SVCC HLC Self-Study Document

Sauk Valley Community College
HLC Self-Study Document

September 19-21, 2011

3D.2: Resources for Learning and Teaching

Although much of the study demonstrates how all aspects of the institution exist in support of student learning, three departments are particularly direct providers of support services for teaching and learning:

  1. Learning Resources Center (LRC)

    The LRC, while providing the traditional library functions, also provides digital services and professional expertise available to faculty, students, and community residents. During the fall 2010 semester, the LRC had a total of 1,743 active patrons: 1,571 Sauk students and staff, 87 local high school students, and 40 community members.

    • Services: The Library provides access to a wide array of resources:
      • a collection of 76,276 print volumes; 4,369 audio-visual materials; 200 print periodicals; 12 newspapers; 1,972 ebooks; and 22 databases, including, for example, Access Science, American National Biography, EBSCO (consists of 14 different databases), Literature Resource Center, and WorldCat.
      • the online I-Share catalogue, in which students and faculty can search and obtain the resources of 76 Illinois libraries belonging to the Consortium of Academic and Research Libraries in Illinois (CARLI).
      • 5 media viewing rooms, 19 computers, specialized academic software, and two printers.
      • reference services available by email and by phone, including a new “Text a Librarian” option, which expands access to the library staff for students off-campus.
    • Access: The LRC's regular hours ensure its availability when students are on campus. Online services, such as the research databases and interlibrary loan requests, are available at all times.
    • Course support: The library staff conducts library tours for classes upon request by faculty, averaging 25 tours a year from FY07 to FY10 and serving an average of 505 students. These tours include a demonstration of searching the digital card catalog for the physical items in the library; requesting interlibrary loans; and an introduction to the online databases and how to use them. The LRC staff has worked with Counseling to add the tours to all sections of Orientation (PSY 100 ) beginning in FY11, giving 43 tours to a total of 744 students as a result.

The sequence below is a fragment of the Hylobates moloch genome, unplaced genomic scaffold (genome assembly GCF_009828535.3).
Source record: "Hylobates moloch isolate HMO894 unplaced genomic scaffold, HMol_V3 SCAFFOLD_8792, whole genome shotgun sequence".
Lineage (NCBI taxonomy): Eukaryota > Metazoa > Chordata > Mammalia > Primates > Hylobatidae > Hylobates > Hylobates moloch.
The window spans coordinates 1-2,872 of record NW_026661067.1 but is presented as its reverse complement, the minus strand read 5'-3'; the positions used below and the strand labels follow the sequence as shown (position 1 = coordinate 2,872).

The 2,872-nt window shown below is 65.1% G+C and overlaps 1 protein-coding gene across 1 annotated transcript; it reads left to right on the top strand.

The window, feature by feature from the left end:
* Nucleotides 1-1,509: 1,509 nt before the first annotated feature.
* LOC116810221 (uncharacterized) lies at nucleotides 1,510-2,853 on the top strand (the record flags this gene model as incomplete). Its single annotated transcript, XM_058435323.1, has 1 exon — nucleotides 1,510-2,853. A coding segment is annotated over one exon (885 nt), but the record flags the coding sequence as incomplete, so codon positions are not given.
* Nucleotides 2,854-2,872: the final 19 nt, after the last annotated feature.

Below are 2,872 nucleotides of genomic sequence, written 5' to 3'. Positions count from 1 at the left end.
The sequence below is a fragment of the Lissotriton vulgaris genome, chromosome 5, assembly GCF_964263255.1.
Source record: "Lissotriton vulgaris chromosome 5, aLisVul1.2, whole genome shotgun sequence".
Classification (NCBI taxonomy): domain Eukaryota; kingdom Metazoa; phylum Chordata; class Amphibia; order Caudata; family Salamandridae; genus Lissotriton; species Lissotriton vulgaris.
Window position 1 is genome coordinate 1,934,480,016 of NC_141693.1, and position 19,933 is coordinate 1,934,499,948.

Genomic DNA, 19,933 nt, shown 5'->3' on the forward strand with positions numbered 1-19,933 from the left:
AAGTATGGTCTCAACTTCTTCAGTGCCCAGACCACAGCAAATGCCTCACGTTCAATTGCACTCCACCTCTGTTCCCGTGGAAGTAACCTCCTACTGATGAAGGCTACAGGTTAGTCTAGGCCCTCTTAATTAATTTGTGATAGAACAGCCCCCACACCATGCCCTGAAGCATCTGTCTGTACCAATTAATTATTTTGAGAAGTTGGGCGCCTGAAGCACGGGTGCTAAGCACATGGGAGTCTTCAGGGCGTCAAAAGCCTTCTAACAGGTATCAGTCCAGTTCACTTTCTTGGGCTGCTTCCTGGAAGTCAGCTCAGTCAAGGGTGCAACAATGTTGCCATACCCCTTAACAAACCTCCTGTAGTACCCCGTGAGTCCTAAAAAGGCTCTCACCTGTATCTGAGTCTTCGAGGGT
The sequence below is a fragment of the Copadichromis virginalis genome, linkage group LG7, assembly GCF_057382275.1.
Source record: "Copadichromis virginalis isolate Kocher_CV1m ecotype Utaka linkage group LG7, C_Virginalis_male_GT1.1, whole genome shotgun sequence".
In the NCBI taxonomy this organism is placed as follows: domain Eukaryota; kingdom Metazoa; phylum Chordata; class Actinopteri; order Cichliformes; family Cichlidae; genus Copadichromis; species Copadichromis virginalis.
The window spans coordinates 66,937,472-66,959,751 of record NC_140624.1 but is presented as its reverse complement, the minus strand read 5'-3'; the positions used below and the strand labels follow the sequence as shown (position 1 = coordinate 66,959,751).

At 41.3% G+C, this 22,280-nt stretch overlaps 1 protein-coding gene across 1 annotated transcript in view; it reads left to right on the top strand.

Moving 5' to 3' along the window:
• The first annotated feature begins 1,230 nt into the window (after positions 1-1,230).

• Staffing: The LRC is currently staffed by a Coordinator of Reference Services, a Coordinator of LRC Technical Services, one full-time and one part-time assistant, and three part-time workstudy students. Both coordinators have master's degrees in library and information science as well as previous library experience. A retired Sauk librarian serves as an unofficial part-time interim Director of the LRC. An active search for a director during summer of 2009 was unsuccessful in finding a full-time director. At the time of the self-study, the position is not posted.
  2. Learning Assistance Center (LAC)

    The LAC supports student learning by providing a variety of developmental services.

    • Services: The LAC’s major services and functions include tutoring, academic tools, computers, math testing services, and accommodations for students with disabilities.
      • On a walk-in basis, the LAC provides tutoring in Mathematics, Composition, Accounting, Biology, Chemistry, Spanish, CIS, Statistics, Sociology, Psychology, Physics, and Economics. The schedule of availability of tutors for each academic discipline is posted each semester.
      • Academic tools include videos, CDs, textbooks, and handouts on a variety of study skills and academic topics, and a webpage of resource links.
      • Computers are available to allow students to work on compositions, online courses, or supplemental website activities with assistance from tutors.
      • The LAC provides retest options for developmental math and on-campus college-level math courses. Students who have failed a developmental math test may review the failed test with a tutor prior to attempting a retest. Developmental math students pay a course fee to help cover the cost of standardized retesting services. A testing room is available for paper and online tests. Until the opening of the Testing Center, the LAC administered much of the proctored testing on campus.
      • The LAC maintains accommodations for students with disabilities, including, for example, elevated tables and the Kurzweil program, which can read to visually impaired or dyslexic students. Beginning in FY09, all special needs students are using the LAC’s facility for their tutoring appointments.